International trade has undergone a radical transformation in the past decades as production processes have fragmented along cross-border value chains. The Brazilian economy has remained on the fringes of this production revolution, maintaining a very high density of local supply chains. This article calls attention to the rising opportunity costs incurred by such option taken by the country.
Moving Tectonic Plates under the Global Economic Geography
In recent decades, international trade has gone through a revolution, with the wide extension of the organization of production in the form of cross-border value chains. This extension was a result of the reduction of tariff and non-tariff barriers, the incorporation of large swaths of workers in the global market economy in Asia and Central Europe, and technological innovations that allowed modularization and geographic distribution of production stages in a growing universe of activities. International trade has grown faster than world GDP and, within the former, the sales of intermediate products has risen faster than the sale of final goods.
The geography of industrial production has changed dramatically, with unskilled labor-intensive sectors moving out of advanced economies rapidly. Although the “hollowing out” of such jobs in advanced economies may have been, to a greater or lesser extent, determined by biases in trends of technological progress, the transfer of unskilled labor-intensive segments of supply chains has been part of the explanation. On the other side of such transfers, low-income countries have experienced rapid economic growth processes stemming from the structural transformation that has resulted from the large-scale migration of workers from subsistence to modern tradable activities.
Sharp changes in relative prices in the global economy have accompanied this process. While labor prices fell – as well as prices of manufactured products, according to their labor intensiveness – prices rose for natural resource-intensive goods, following an increase in demand coming from economically-growing low-income areas.
The logic of value chains was also extended to other sectors beyond manufacturing. Producers are opting for less self-sufficient, in-house capacities, choosing to sub-contract activities that are not essential to their business. This is also one reason for the expansion of services in GDP accounting in recent decades. Commodity chains have increasingly relied on sophisticated services both upstream and downstream. The content of services embedded in industrial products has also increased. Additionally, technological innovations have increased the marketability of various services, as expressed in the growth of international trade in services.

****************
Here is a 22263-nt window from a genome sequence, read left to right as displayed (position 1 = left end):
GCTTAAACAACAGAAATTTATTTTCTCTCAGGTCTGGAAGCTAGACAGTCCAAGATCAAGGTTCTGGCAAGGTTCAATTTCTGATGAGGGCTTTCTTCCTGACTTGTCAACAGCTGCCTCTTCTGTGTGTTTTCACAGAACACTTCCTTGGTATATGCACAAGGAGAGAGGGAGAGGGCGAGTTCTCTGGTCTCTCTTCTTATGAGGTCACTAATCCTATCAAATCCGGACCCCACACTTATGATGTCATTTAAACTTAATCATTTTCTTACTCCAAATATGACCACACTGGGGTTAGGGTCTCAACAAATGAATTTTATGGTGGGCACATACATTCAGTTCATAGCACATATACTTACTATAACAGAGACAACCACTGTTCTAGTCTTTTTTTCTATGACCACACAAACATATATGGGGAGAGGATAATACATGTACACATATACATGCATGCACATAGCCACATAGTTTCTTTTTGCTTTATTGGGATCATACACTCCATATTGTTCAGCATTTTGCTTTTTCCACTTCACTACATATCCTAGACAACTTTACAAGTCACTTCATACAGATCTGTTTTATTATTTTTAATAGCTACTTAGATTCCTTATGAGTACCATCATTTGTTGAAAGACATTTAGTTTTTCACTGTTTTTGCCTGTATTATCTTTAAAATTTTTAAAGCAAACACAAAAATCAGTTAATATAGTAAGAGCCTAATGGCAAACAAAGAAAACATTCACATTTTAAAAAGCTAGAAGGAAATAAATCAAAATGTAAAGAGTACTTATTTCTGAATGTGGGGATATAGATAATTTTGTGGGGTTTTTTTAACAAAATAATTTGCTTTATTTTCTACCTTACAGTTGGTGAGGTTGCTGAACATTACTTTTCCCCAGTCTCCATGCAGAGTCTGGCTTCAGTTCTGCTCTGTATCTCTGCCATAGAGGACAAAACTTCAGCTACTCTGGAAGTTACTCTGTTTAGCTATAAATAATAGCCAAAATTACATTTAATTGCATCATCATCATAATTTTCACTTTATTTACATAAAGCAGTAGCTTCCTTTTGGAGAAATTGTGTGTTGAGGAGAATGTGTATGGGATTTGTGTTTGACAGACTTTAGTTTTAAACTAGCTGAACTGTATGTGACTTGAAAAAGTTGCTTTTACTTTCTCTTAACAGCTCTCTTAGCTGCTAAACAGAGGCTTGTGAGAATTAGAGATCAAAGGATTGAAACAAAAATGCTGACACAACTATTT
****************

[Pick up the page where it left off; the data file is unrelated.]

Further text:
The opportunities and challenges of the international industrial division of labor are reconfigured in this new world of cross-border value chains. For low-income economies, one can say that it has become relatively easier – especially for small countries – to increase their local industrial production, since joining the market through labor-intensive segments of existing chains allows them to circumvent the limits of (a lack of) scale and sophistication in local markets. Nevertheless, such entry is volatile and can easily be undone and relocated soon after any adverse signal comes out. This process of entry – with easy exit – corresponds to a window of opportunity for local accumulation of skills and a leap forward.
For high- and middle-income economies, in turn, it has become increasingly difficult to maintain competitiveness in those segments. It should also be noted though that some technological trajectories currently in early stage – such as 3D printing – may require the substitution of qualified for unqualified labor in a wide range of segments of existing chains, partly reversing the spatial dynamics described above.
Middle-income economies are also facing a new landscape in other aspects. On the one hand, technological spillovers, productivity increases, and wider market access are now facilitated via entry at points that require intermediate sophistication levels within existing value chains. On the other, the consolidation of existing value chains raises the stakes in terms of the competition for core positions. For consolidated and mature branches, creating new chains and challenging established ones is the only alternative.
Foreign Trade Statistics and Value-Added Trade
The statistics of exports and imports no longer serve as a gauge of how countries’ foreign trade affects their allocation of factors of production. With the fragmentation of production systems and the back-and-forth cross-border movement of products at intermediate stages, one cannot ignore multiple accounting, either within a sector or in other branch in which they serve as inputs.
Only recently have data on sector-specific added-value country exports started to become available, thanks to a joint OECD-WTO initiative, (OECD/WTO, 2013) where one can find information on sector-specific gross exports minus imports in the same industry and from other lines of the input-output matrix of a country. Results are often very different from those visualized with statistics of gross exports and imports (Canuto, 2013).